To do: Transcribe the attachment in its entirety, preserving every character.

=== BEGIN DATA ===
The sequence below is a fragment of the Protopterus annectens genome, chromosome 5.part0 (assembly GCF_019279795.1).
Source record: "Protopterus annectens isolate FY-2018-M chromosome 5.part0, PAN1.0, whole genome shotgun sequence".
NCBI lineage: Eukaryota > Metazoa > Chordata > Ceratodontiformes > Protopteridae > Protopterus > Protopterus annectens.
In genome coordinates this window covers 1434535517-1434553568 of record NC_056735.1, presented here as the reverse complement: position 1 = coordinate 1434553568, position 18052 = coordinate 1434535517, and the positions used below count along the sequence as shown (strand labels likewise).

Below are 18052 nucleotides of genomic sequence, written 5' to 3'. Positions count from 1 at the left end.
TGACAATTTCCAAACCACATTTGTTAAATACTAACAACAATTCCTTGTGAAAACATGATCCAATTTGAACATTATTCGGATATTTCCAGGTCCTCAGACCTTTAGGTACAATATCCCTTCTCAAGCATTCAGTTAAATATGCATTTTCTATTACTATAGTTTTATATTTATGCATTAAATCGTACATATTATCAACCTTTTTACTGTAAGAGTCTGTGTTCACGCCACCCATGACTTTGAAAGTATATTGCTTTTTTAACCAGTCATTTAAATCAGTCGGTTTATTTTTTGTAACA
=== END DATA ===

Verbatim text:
The sequence below is a fragment of the Protopterus annectens genome, chromosome 5.part0 (assembly GCF_019279795.1).
Source record: "Protopterus annectens isolate FY-2018-M chromosome 5.part0, PAN1.0, whole genome shotgun sequence".
NCBI lineage: Eukaryota > Metazoa > Chordata > Ceratodontiformes > Protopteridae > Protopterus > Protopterus annectens.
In genome coordinates this window covers 1434535517-1434553568 of record NC_056735.1, presented here as the reverse complement: position 1 = coordinate 1434553568, position 18052 = coordinate 1434535517, and the positions used below count along the sequence as shown (strand labels likewise).

Below are 18052 nucleotides of genomic sequence, written 5' to 3'. Positions count from 1 at the left end.
TGACAATTTCCAAACCACATTTGTTAAATACTAACAACAATTCCTTGTGAAAACATGATCCAATTTGAACATTATTCGGATATTTCCAGGTCCTCAGACCTTTAGGTACAATATCCCTTCTCAAGCATTCAGTTAAATATGCATTTTCTATTACTATAGTTTTATATTTATGCATTAAATCGTACATATTATCAACCTTTTTACTGTAAGAGTCTGTGTTCACGCCACCCATGACTTTGAAAGTATATTGCTTTTTTAACCAGTCATTTAAATCAGTCGGTTTATTTTTTGTAACA